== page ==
Vim contest: shortest solution postgreSQL tab to array

Posted on June 13, 2007 in Vim

Maybe some of you have realised that i became a little obsessed in the last days using vim.

Inspired by this Blog entry I want to start a contest.

Who finds the fastest solution of editing a given postgre table and changing it into an given array ?

What you can win ? Well, the satisfaction of being the only true vim-master of the world :)

That said, here the general framework.

First the table we use in our contest:

col1 | integer                     | not null
col2 | timestamp without time zone | not null
col3 | character varying(100)      |
col4 | numeric                     |
col5 | numeric                     |
col6 | integer                     |
col7 | integer                     |
col8 | numeric                     |
col9 | numeric                     |
col10 | character varying(100)     |
col11 | character varying          |
col12 | character varying(100)     | not null
col13 | character varying          |
col14 | character varying          |
col15 | numeric                    |
col16 | numeric                    |
col17 | numeric                    |
col18 | character varying          |
col19 | numeric                    |

There are no lines before or after this table, and no spaces before or after this table

This table we want to alter into this:

$ary = array('col1', 'col2', 'col3', 'col4', 'col5', 'col6', 'col7','col8',
'col9','col10', 'col11', 'col12', 'col13', 'col14', 'col15', 'col16', 'col17',
'col18', 'col19');

The array has to begin at the left topmost corner too

We start at the top left corner in normal mode

textwidth is set to 78

tabstop is set to 8

shiftwidth is also set to 8

all relevant settings i did not mention here shall not be altered from the default configuration

only standard keymappings of vim 7.1 are allowed, no abbreviations

So the best would be to start it like this: vim -u NONE

The ending position of the cursor does not matter, as well as the mode in which you are when you finished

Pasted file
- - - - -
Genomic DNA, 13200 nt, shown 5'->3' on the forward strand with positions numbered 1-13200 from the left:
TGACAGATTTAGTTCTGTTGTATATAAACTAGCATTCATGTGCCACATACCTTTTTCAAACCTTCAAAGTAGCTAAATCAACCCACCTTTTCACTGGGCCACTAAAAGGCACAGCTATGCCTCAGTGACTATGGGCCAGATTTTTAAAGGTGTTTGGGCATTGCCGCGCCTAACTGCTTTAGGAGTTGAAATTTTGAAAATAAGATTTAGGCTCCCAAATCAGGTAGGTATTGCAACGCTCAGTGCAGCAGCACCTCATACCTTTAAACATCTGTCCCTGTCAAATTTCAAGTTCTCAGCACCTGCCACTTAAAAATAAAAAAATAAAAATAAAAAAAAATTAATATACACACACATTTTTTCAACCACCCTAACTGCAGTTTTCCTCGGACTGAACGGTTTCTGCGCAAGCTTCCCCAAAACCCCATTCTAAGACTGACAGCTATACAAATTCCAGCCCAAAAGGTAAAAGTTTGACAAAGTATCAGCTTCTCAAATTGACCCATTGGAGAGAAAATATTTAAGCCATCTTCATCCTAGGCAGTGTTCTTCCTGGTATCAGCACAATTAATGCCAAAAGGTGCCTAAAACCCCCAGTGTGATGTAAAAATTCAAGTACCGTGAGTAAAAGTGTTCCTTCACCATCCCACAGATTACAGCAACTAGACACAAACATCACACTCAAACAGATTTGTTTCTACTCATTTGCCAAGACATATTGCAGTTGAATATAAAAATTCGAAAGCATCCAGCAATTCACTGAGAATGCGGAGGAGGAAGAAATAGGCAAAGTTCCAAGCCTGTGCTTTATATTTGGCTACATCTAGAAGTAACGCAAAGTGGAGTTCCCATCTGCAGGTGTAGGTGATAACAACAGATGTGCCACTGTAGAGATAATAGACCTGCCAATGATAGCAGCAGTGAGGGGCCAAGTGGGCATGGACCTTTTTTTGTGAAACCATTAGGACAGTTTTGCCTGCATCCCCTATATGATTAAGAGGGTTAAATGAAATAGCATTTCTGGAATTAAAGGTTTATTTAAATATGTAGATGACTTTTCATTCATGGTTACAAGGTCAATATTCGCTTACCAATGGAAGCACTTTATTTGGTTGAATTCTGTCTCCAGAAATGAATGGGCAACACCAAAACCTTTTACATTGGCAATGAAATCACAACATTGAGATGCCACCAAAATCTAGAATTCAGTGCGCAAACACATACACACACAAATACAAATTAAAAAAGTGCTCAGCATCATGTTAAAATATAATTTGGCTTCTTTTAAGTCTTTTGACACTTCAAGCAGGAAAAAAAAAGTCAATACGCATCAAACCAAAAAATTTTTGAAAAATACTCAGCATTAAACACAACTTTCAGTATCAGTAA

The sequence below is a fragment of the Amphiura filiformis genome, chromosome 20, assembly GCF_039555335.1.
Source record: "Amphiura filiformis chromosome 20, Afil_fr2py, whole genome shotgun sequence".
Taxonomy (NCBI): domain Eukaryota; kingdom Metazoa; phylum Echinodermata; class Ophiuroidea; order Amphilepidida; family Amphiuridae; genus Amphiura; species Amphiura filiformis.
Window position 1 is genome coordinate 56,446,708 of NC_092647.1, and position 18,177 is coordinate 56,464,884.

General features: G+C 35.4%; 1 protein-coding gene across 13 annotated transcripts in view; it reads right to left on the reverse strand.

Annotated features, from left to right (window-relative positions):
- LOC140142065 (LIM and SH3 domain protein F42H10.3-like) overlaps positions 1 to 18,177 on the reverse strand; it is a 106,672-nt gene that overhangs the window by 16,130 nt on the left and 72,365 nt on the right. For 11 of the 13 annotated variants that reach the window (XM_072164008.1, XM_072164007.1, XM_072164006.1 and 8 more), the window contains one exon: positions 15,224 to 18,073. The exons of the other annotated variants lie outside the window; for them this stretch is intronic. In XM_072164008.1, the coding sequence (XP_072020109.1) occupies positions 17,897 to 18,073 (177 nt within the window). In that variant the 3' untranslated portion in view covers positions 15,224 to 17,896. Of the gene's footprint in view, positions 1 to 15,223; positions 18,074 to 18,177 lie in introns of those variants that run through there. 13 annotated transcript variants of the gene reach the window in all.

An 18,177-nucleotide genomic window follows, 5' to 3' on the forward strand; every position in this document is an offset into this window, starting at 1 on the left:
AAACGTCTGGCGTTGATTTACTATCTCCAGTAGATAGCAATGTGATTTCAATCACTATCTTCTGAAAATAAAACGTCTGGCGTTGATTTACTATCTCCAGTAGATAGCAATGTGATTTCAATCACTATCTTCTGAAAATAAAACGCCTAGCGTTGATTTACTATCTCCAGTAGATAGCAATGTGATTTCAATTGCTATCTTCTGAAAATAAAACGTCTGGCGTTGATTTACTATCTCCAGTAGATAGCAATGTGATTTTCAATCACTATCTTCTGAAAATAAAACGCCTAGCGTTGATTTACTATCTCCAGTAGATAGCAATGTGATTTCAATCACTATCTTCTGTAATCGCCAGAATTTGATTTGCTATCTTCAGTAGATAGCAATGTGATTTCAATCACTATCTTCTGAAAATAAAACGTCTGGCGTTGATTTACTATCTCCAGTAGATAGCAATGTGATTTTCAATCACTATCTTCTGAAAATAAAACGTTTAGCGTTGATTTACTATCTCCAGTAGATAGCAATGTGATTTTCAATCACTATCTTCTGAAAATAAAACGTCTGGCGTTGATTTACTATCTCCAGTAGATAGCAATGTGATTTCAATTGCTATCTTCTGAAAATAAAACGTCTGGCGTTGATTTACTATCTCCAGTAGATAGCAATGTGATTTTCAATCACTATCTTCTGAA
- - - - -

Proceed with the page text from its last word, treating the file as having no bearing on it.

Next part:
Every keystroke will be counted, so when a shift- or ctrl-key has to be pressed, this counts as an extra keystroke

I use a German keyboard so my keystrokes will differ from the English ones, of course, for those people with different keyboards, when someone with an English keyboard finds the fastest solution, the keystrokes of the other keyboards will be translated to the English one and vice versa :)

As i am pretty sure there will be some obscurities because of the endless possibilities of vim, they will be discussed and added to the framework.

So let me begin with my first solution:

<CTRL-V>GI'<Esc>qqelC',<Esc>+q18@qs);<Esc>ggi$ary = array(<Esc>VGq

This makes a total of :

57 keystrokes

on a German keyboard, this will be converted to the amount of keystrokes on an English keyboard, if needed. I'm very sure it takes less strokes on an English one.

Lets see this test also as an benchmark for other editors, but if you use the mouse, every move of the arm counts as 1 keystroke, so when you grab for the mouse and click something, this counts as 2 keystrokes, not counting the clicks of course, if you move your arm after the click back to your keyboard again, this counts as another keystroke, if you click something else this move counts as another keystroke, if the icons are side by side then only the click is counted.

We have our first winner, this is Matt's solution:

i$ary = array(<Esc>lqqi'<Esc>f C',<Esc>+q99@qs);<Esc>vggJX

Makes a total of:

53 keystrokes (converted to a German keyboard)

Actually the last X is from me, but i'm cocksure he would find that out for himself :)

And the master is on the road again, here my improved version of Matts version:

i$ary = array(<CTRL-O>qq'<Esc>f C',<Esc>+q99@qs);<Esc>vggJX

Makes a total of:

52 keystrokes